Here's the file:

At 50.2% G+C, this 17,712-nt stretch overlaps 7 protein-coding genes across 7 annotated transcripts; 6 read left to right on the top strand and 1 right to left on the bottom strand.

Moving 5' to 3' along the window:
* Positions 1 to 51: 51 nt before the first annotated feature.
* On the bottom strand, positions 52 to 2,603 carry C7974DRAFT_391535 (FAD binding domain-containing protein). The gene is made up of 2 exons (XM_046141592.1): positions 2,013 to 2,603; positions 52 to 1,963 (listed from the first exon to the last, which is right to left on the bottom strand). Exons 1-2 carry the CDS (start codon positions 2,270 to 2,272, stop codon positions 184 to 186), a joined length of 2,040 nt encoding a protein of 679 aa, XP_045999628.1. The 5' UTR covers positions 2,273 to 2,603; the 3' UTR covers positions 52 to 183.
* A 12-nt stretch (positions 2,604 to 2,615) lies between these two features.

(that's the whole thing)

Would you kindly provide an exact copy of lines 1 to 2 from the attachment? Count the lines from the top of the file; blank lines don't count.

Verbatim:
At 50.2% G+C, this 17,712-nt stretch overlaps 7 protein-coding genes across 7 annotated transcripts; 6 read left to right on the top strand and 1 right to left on the bottom strand.

Moving 5' to 3' along the window: